Darrell and the charts never made friends. His ultra laid back, just drank a five-gallon bucket of whiskey singing style could be hit or miss, but it was rarely better than in My Elusive Dreams from 1967’s Son of Hickory Holler Tramp. The song is mid-tempo bruiser about a woman blindly following her man around the country as he hunts for and fails to find success. “I know you’re tired of following my elusive dreams and schemes/but they’re only fleeting things/my elusive dreams.” Whether or not he realized it, Darrell was singing about himself.

Darrell played the knocked-down fool perfectly in songs like 1967’s Come See What’s Left of Your Man, which finds him crooning “When I woke up this morning/I had $200 worth of shakes/It only took me two days to drink up the check/that it took me two weeks to make.” Boy oh boy, they don’t sing ‘em like that anymore.

Darrell’s anti-success only helped boost his charm. He was an impossible guy to root against. A motel manager turned never-would-be country star. It’s cliche to say, but Darrell was a few years ahead of his time. He released seven studio albums for United Artists and made it into the Top Five country charts only once with the somber waltz With Pen In Hand, which climbed to number three in 1968 but did little to boost his commercial success.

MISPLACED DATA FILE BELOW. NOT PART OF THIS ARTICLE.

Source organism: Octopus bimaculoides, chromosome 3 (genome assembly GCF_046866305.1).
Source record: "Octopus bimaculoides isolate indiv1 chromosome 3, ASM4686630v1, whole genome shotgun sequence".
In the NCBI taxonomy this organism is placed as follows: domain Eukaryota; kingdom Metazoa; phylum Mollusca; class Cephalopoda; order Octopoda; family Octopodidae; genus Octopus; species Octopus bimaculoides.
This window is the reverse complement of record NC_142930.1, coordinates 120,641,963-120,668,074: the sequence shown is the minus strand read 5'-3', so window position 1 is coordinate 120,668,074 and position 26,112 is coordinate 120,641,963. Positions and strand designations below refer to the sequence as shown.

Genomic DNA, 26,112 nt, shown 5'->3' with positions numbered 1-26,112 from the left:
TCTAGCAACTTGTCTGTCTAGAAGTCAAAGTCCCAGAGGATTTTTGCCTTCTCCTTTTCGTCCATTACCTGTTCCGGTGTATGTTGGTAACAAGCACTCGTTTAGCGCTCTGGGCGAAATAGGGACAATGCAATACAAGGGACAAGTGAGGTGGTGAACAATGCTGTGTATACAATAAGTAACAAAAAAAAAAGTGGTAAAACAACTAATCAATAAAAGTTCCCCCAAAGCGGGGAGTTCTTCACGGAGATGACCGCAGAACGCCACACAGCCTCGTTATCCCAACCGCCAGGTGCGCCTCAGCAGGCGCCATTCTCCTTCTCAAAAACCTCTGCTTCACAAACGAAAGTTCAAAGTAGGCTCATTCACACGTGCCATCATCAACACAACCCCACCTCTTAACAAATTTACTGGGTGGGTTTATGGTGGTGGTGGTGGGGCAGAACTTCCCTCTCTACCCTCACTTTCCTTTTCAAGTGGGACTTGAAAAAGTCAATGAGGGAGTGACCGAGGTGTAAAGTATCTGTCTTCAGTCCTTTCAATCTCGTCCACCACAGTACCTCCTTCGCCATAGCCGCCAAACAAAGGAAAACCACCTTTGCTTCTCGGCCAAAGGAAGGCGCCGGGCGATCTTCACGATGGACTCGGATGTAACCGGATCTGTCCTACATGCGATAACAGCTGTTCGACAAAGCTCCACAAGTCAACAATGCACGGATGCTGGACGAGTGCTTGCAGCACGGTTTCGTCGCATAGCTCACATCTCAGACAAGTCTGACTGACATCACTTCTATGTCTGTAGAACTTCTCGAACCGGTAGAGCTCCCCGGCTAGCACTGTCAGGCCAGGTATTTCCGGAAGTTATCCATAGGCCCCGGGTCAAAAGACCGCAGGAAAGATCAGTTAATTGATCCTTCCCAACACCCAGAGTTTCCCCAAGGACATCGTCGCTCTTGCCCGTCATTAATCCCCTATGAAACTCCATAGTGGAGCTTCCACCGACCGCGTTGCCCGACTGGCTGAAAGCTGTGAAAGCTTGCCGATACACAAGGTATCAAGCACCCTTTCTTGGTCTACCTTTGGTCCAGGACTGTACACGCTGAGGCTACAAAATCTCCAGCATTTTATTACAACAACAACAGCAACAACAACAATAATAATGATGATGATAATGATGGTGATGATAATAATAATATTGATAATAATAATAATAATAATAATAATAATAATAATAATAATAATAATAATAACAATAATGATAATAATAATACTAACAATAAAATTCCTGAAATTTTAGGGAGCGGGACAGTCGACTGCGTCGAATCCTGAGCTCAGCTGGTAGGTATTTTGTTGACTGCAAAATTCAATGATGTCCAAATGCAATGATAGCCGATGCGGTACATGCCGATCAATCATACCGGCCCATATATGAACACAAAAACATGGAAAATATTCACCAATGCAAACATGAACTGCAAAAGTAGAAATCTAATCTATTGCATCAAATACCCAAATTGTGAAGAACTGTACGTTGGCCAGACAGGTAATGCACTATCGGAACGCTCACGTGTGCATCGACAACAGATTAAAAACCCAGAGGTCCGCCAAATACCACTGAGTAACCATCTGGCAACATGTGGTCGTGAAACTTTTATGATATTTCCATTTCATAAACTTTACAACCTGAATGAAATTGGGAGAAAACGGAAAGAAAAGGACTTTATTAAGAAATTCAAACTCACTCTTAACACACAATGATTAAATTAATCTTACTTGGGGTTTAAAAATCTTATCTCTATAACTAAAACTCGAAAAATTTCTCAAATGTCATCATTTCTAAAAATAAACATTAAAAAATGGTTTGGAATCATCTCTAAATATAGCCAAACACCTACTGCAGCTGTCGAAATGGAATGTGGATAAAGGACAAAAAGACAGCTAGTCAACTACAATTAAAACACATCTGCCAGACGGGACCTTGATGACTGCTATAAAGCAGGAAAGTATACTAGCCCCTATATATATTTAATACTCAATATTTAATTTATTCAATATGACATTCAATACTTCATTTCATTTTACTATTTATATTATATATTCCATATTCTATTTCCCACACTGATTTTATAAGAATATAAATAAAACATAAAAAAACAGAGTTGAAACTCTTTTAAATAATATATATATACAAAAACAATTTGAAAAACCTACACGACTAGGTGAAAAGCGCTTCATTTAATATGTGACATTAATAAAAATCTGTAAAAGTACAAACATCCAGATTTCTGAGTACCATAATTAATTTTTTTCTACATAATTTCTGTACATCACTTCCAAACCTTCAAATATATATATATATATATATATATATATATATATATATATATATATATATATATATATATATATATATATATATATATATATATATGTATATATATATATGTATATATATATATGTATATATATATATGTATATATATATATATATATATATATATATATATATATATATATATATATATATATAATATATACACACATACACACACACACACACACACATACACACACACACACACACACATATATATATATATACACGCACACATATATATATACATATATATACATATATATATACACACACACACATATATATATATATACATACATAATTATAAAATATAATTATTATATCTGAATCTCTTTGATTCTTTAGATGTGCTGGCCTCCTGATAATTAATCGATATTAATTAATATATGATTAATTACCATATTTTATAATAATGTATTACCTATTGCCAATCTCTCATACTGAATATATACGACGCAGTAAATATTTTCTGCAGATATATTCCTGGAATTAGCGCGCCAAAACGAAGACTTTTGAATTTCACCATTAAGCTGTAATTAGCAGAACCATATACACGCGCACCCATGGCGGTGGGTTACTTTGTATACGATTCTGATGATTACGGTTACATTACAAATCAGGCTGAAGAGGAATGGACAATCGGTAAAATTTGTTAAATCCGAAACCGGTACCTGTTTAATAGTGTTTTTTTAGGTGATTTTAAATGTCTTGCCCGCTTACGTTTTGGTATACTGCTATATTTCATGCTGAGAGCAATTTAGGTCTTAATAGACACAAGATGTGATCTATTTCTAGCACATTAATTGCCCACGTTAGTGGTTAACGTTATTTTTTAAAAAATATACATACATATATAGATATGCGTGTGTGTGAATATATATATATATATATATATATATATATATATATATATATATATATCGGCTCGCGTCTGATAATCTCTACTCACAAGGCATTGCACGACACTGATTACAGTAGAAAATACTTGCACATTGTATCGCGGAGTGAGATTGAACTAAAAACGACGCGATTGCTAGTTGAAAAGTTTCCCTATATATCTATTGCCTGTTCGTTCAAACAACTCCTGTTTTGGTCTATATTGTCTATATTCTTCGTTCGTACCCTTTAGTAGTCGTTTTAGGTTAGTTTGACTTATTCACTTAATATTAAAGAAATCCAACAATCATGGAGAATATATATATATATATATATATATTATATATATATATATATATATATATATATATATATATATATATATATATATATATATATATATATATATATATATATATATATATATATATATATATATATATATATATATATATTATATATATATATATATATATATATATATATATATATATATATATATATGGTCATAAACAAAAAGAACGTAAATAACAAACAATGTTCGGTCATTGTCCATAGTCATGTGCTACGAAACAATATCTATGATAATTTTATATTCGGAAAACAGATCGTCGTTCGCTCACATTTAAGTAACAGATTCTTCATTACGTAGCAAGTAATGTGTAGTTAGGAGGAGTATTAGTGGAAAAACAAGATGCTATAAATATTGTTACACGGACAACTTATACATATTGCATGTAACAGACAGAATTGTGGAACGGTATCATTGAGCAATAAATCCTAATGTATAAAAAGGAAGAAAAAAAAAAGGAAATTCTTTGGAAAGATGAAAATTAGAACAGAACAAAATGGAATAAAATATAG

Darrell was a competent songwriter, but he was much better at discovering other people’s songs. He was the first to record the Mel Tillis classic Ruby Don’t Take Your Love To Town in 1967, a song made famous two years later when Kenny Rogers & First Edition recorded it. Likewise, The Son of Hickory Holler’s Tramp, which Darrell recorded in 1967, was a huge hit in 1968 for soul singer O.C. Smith.

And that was the rub with Darrell. He recorded songs that other people found success with but never made much of a splash on his own. After being dropped by United Artists in 1970 he drifted for a few years before releasing his last studio album, 1975’s Water Glass Full of Whiskey, on Capricorn, a label that fittingly went bankrupt just four short years later.

Darrell faded into obscurity and later struggled with diabetes that was exacerbated by his worsening alcoholism. He died in 1997 at the age of 57 in Kennesaw, Georgia.

Yours truly recently unearthed a still-sealed copy of Darrell’s 1969 album Why You Been Gone So Long at Waterloo Records in Austin. I decided it might be fun to open it and play it for the first time on video. Here is the result.

Recommendations:  If you’re interested in checking out Johnny Darrell and are into vinyl, a good place to start is The Best of Johnny Darrell (1970) – United Artists. For a more complete retrospective, Singin’ It Lonesome: The Very Best…1965-1970 (2000) – Raven Records is available on CD.